Following a two-year implementation phase, the new General Data Protection Regulation ("GDPR") will become directly applicable in the member states of the European Union on May 25, 2018. The comprehensive duties to inform under Articles 12, 13 and 14 GDPR are an essential constituent of the GDPR. The following is intended to give an overview of the main requirements and possible problems related to compliance with and implementation of these information duties.
The principle of transparency is a cornerstone of the GDPR. This principle requires that each data subject should know which company processes what personal data and in what manner. Particularly in times of increasing commercialization of personal data, the need for data subjects to receive transparent information on the processing of their data is also rising. On top of this is the fact that, without corresponding knowledge, the data subjects would not be in a position to effectively exercise their rights, for example the right of access to personal data. It is for this reason that the GDPR regulates which specific information must be communicated (Articles 13 and 14 GDPR), and in what form this information is to be provided (Article 12 GDPR).
Note: the information duties apply to all processing of personal data, i.e. both online and “offline” processing, including therefore personal data collected from paper records as well.
Articles 13 and 14 GDPR contain a list of regulations setting out which specific information has to be provided, although the scope of the required information varies between the two rules. If personal data are "collected from the data subject" (so-called direct collection), Article 13 GDPR is applicable. By contrast, if a company processes personal data that have not been "obtained from the data subject," the duties to inform are based on Article 14 GDPR. This can be the case for example if a company receives personal data from a third party which it then processes for own purposes. As the data subject frequently has no knowledge of any such processing in cases of this type, the company is required to inform the data subject accordingly. In particular, it must also provide information on the origin of the data received (see Article 14 (2) point f) GDPR).
Note: in practice, it is likely that "combined” data protection information will frequently be provided, as companies regularly process both personal data collected directly from the data subject, as well as data received from third parties. A specific example of this is the processing of personal data in the banking sector for the purpose of concluding financing agreements. This is an area in which personal data are regularly collected directly from the (potential) customer in the context of the application, with simultaneous processing of financial data, provided by credit agencies, for the purpose of checking creditworthiness. In such cases it is practical to merge the duties to inform under Articles 13 and 14 GDPR into "combined" data protection information.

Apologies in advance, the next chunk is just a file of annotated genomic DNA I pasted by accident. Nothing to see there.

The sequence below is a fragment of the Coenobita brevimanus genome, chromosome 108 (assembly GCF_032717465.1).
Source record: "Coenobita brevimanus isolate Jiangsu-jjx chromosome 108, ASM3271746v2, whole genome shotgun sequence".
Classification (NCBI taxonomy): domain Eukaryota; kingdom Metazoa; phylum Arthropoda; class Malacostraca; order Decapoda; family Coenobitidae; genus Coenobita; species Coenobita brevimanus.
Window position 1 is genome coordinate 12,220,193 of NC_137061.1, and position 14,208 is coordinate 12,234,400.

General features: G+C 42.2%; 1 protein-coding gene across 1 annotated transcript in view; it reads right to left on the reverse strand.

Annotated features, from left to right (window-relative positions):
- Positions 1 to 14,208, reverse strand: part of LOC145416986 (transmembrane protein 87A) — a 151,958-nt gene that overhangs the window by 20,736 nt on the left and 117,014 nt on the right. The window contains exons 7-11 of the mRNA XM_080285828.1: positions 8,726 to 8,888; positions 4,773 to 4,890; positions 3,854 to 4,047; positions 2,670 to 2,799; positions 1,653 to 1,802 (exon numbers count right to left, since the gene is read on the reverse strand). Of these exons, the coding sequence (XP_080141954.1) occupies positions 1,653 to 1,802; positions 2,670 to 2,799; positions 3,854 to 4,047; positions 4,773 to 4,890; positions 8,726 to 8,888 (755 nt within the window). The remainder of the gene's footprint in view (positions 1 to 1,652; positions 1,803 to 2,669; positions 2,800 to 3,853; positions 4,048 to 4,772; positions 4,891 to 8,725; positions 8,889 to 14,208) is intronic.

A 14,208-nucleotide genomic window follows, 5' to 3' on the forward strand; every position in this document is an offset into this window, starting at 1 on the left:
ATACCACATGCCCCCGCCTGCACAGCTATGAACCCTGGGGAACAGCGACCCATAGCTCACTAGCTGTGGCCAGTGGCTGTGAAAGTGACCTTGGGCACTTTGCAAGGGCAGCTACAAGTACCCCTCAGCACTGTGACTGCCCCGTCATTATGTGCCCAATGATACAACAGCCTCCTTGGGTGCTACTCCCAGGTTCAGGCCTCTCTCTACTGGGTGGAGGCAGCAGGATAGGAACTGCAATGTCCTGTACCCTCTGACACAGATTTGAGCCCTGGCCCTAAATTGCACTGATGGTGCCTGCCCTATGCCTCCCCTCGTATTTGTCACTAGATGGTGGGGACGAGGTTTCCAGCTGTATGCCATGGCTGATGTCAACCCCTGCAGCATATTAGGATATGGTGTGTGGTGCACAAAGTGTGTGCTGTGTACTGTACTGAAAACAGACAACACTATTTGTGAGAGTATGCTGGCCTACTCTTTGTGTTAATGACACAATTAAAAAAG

The current regulations of the German Federal Data Protection Act ("BDSG-old") and the German Telemedia Act ("TMG") already oblige controllers to provide their contact data, together with information on the purpose of the processing and the recipients of the personal data. Under the new requirements of the GDPR, provision of the Data Protection Officer's contact data is now also mandatory. Furthermore, the legal basis of the processing must be stated in addition to the purpose of the processing and the controller must also advise the duration of the storage. If it is not possible to state the specific storage period, a minimum requirement is to set out at least the criteria for determining the periods of storage. The data subject must also be informed of his/her rights. This includes above all the powers regulated in Articles 15 et seq. GDPR, for example the right of access to personal data (Article 15 GDPR) as well as the new right to lodge a complaint with a supervisory authority (Article 77 GDPR). If the personal data are the subject matter of fully automated decision-making (including profiling) as per Article 22 GDPR, the controller must explain the logic involved as well as the scope and effects for the data subject of such automated decision-making.
Both the GDPR as well as the new German Federal Data Protection Act ("BDSG-new"), adopted for the purpose of implementing the requirements of the GDPR, contain exemptions from the duty to inform, for example if the data subject already has all information. However, precisely such a situation will frequently be impossible to demonstrate by the data controlling company, thus it is necessary for data controllers to check very precisely on whether an exemption applies.